Archive for September 6th, 2007

What sixteen-year-olds really need is a good traipse up a hill

When the Devil’s Kitchen (courtesy of The Namless One) and Sunny Hundal are in broad agreement, you just know the idea’s not so much half-baked but hasn’t even made it into the oven.

In this case, David Cameron’s clearly suffering from sunstroke when he launches the somewhat odd idea that 16-year-olds should spend their summer doing patriotic national service. Apparently this will fix our broken society.

So, the solution to stop teenagers on council estates getting into gangs is to carry old ladies shopping, sending them up a hill for a week, putting them into the military or sending them abroad to help third world countries. Note to Dave: This may be great for Channel 4 reality shows. However, C4 reality shows do not make government policy maketh.

As this is a voluntary scheme, I can see it appealing to parents who read the Daily Mail as a way to keep the kids occupied over the summer. Anybody else will probably do what any normal 16-year-old will do over the summer: go to the beach, get a poorly-paid summer job and drink cider in parks.

Back over to the Kitchen:

“Yeah, that is going to make teenagers feel better. Losing their summer holidays to take part in utter shite like a triathlon or walking on arsing hills. They’re going to think Britain is great because Britain has made them do something with their whole summer holidays. And they are going to be set a great example at such a formative age on how to live their lives – not choosing what you should do, but rather doing it because the government expects it.”

And again, on the idea it’ll divert some teens from a life of crime:

“Why? Through tramping on the hills? By doing a twatting triathlon? By playing at soldiers? And since when have those about to turn to crime volunteered for fucking anything? Unless he is going to force them to attend, in which case I would love to see what happens to the self confidence of the bookish swot and the drifter grow when faced with the fledgling criminal.”

Near where I live there’s a pretty decent set of activities to keep kids entertained over the summer (it actually seems to be something the majority of local councils do well, as South Somerset did quite a lot in outdoor learning and entertainment activities). I would link to it, but after scouring the relevant websites, I can’t find a mention of it, which suggests it needs some funding and publicity. But I remember the activities on offer were a mixture of the entertaining and useful and something I’d actually want to do when I was 16.

For the record, the summer after my GCSEs was part-spent walking up and down hills around Pembrokeshire, along with exploring various beaches. But then, having grown up in Devon, I like walking up hills. Mainly because you don’t get any choice about climbing hills. Devon is full of them, you just have to get over it. Literally. But just because I like hills, doesn’t mean everyone else will. And I’d rather chose what I did on the hill, thanks very much.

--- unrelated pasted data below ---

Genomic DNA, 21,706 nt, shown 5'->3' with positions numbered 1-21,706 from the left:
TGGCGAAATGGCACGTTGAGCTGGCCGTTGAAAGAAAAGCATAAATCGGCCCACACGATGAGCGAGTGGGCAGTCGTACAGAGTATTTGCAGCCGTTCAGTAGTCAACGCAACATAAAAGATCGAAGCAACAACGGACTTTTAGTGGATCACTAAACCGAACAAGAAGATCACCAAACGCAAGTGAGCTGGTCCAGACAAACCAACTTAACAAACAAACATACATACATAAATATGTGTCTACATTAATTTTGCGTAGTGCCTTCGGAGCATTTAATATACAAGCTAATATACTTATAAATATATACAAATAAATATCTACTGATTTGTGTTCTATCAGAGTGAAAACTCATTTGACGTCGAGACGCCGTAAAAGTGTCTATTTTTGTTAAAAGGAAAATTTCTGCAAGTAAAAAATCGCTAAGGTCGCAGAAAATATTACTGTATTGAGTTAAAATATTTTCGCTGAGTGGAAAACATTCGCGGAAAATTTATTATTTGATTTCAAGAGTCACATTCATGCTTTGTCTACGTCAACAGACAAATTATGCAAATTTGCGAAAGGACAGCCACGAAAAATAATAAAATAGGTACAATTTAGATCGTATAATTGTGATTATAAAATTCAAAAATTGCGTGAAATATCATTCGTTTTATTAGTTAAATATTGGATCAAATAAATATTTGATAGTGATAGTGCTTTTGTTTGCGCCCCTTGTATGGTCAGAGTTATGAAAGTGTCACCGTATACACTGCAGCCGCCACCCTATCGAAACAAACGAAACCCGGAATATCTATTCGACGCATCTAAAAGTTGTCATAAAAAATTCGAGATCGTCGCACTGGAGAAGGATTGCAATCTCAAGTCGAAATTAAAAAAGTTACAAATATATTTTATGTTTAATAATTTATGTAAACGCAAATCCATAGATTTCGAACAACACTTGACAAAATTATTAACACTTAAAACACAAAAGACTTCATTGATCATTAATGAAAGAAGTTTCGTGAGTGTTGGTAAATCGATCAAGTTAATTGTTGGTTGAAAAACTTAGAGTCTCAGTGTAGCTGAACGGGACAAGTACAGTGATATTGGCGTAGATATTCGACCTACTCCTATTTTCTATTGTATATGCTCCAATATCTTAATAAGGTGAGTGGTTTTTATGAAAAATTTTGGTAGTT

If somebody told me I’d HAVE to spend my summer walking up hills to make be a better, more patriotic person, I’d have probably run straight into the city and spent the summer flipping burgers instead. Cameron’s suggestion sounds to me much like CCF at school. I hated that and it taught me nothing useful, other than I really don’t like heights. I would imagine Dave’s proposals would have had much the same effect on me if I was 16 today.

Do Not Attempt…

You just know you’re in trouble when a judge with a good reputation for human rights advocates putting everybody on the National DNA database.

Government minister, Tony McNulty, although being broadly sympathetic to the proposals, also raised the issue of ethics and civil liberties surrounding this, which is akin to a very large pot calling the kettle a very dark colour.

Still, at least it softens everybody up should the government decide to announce this as a policy in the future. And I’m sure it can only be a matter of time before somebody mentions terrorism in connection with it.

It’s not as if having ID cards forced upon us isn’t enough, and they’re not likely to solve anything quickly, nor be cheap or actually do what they were intended to do.

Anyway, what happened to presumed innocent until proven guilty? To stick us all on there assumes we’re all guilty. I mean, if the authorities really want to ensure we prevent crimes, there’s an awful lot of crimes that could be committed we don’t know about. Why not just lock a quarter of the population up arbitrarily. The end result would probably be the same.

Better still, why not develop some pre-cogs who could predict crime before it happens enabling the police to prevent the crime before it happens and lock-up a potentially dangerous member of society. Again, such moves are designed to make us safer, m’kaay.

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September 2007

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Yes, this is my name. And my email. Use it wisely or you're not getting a biscuit with your tea: garyllewellynandrews [at] gmail [dot] com